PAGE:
Sabotage and Celebration comes from a prolific individual who has digested an astonishing amount of music in his life (he was in his late twenties at the time of this recording), and along with all the sophistication and wit Escreet composes and performs with a potent visceral energy, striking a perfect balance in the music. Artistic vision of this scope at such an early age signifies the making of a game changer; the prospect for what's next is exciting indeed.
"The band coheres impressively, with excellent performances throughout."
★★★★★ BBC Music Magazine
"There’s emotional width and narrative drive on pianist/composer John Escreet’s tough-centred and disciplined round-up of New York’s current left field. Jerky, angular themes sit on tight rock-driven riffs, optimistic grooves rarely resolve and blasts of free jazz deliver controlled fury.
★★★★ The Financial Times
"Sabotage and Celebration marks a new personal artistic peak."
★★★★ All About Jazz
"Very successfully balances musical symmetries and explosive traumas... He's a big talent."
★★★★ The Guardian
"If you like composers who shun categories and shirk from compromises, Escreet and Sabotage and Celebration are for you."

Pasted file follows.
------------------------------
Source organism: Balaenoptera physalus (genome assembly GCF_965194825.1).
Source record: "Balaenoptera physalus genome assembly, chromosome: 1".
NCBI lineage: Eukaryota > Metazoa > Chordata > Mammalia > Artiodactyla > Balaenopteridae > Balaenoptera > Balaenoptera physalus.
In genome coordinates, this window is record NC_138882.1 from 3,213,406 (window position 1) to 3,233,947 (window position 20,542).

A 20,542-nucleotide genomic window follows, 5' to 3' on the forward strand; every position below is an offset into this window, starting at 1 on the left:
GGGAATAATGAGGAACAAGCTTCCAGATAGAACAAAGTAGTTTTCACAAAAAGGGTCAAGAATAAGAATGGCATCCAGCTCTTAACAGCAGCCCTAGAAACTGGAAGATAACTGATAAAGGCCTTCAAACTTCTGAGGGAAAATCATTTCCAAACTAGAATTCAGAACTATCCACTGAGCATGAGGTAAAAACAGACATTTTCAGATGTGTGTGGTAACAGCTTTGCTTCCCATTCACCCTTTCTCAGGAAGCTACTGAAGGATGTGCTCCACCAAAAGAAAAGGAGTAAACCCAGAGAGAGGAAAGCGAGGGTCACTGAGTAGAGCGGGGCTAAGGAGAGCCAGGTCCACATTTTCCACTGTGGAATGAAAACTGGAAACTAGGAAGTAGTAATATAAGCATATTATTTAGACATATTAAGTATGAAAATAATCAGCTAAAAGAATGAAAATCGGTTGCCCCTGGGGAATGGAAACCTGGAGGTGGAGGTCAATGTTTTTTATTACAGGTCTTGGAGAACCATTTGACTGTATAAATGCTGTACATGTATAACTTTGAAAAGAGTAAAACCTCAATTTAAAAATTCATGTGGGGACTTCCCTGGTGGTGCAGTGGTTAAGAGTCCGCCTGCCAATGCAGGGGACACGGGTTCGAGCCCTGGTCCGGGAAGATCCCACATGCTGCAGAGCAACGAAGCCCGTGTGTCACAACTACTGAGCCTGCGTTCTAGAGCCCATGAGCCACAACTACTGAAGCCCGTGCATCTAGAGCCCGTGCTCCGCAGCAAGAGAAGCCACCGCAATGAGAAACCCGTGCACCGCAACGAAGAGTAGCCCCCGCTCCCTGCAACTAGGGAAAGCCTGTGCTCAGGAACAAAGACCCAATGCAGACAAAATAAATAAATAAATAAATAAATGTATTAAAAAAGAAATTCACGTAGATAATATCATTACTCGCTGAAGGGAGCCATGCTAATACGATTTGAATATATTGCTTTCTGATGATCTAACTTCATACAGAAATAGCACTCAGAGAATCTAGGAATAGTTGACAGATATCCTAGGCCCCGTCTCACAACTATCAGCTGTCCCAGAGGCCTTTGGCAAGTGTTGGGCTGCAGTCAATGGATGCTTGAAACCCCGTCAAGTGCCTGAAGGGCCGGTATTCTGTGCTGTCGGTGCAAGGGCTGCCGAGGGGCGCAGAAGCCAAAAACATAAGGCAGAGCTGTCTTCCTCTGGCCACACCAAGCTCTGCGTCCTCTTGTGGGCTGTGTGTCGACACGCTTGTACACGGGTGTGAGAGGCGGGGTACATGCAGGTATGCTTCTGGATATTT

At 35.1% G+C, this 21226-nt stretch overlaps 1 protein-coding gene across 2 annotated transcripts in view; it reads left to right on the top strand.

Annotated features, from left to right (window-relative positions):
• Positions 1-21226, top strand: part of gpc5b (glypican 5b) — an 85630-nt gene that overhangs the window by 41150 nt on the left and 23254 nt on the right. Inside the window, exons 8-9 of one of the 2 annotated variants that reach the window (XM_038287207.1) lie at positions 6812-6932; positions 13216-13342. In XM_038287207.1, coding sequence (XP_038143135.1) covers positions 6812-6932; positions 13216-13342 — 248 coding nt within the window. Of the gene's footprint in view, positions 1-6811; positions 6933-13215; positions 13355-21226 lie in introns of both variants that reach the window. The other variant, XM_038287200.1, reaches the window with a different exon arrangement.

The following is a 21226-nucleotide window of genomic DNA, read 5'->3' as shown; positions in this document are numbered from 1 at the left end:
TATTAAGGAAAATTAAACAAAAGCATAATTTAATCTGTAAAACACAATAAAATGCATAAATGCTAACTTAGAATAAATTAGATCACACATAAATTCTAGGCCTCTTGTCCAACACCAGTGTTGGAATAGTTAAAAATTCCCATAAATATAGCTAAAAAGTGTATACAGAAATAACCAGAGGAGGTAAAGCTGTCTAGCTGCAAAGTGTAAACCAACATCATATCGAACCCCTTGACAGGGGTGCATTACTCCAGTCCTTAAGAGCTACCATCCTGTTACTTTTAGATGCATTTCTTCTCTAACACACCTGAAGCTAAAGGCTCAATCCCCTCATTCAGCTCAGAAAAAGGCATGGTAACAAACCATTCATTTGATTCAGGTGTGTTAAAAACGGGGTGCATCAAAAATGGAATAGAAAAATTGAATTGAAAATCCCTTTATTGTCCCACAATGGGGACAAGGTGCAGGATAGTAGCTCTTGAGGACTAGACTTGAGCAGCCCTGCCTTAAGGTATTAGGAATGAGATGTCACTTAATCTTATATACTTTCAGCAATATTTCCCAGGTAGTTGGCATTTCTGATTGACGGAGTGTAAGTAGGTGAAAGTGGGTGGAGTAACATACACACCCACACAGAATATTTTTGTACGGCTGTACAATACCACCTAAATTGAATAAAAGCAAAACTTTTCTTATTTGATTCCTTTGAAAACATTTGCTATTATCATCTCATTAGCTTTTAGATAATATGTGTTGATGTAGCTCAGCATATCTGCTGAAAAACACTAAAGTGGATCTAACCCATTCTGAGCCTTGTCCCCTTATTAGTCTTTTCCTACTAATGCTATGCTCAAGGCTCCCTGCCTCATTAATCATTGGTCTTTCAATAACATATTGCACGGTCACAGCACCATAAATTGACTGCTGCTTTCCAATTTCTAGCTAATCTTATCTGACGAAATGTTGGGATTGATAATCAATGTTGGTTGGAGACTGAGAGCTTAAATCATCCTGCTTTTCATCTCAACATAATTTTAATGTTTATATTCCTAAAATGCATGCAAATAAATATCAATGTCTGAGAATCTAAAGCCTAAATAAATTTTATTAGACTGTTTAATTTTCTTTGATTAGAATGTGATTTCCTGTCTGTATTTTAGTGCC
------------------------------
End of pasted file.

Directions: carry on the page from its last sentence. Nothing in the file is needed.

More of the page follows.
"Tumblingly emphatic beats and freer, looser, irregular rhythms, this is a fine, seething stew of an album, packed with unexpected felicities."
London Jazz News
"An ambitious album that touches many bases. Escreet blends these different influences with consummate skill and the result is a deeply rewarding album that has garnered considerable critical acclaim."
★★★★ The Jazz Mann
"From the off, a disorientating, chattering, fiery and elating masterstroke."
"'Sabotage And Celebration' is one of the year’s most dazzling recordings, something of a composition masterclass and a satisfying balance of science and spirit."
"Strong, characterful writing fully integrated with impassioned improvisation and surrounded by a whole rich wide world of sound... Sabotage And Celebration is hard to beat."
The Jazz Breakfast
"A singular achievement that spotlights John Escreet at his best. This album is definitively the proper way to experience his outsized talent."
"Escreet can play with extraordinary beauty, resplendent with crescendos of sound that belie a classical background... On 'Sabotage and Celebration' he creates moments of magic that are all too rarely found in a great deal of modern jazz and for this he is an artist to be watched closely."
" A very expressive Mingus-like album about real and reactionary events in Escreet’s adopted country, his jazz audacity matched by his focus on the real world around him, in the way of the finest of jazz musicians."
supported by 19 fans who also own “Sabotage And Celebration”
Creative, fresh, continuously surprising - this is the first album I've bought that is not straight-ahead jazz. Nachoff has won me over with brilliant writing, brilliant musicianship, and evocative arrangements. Just when a solo seems to have completed its exploration of a musical statement, for one example, the low sonorities of a beautiful synth line jump in to add gorgeous texture and to take the musical idea into fascinating territory. Bravo! freshkach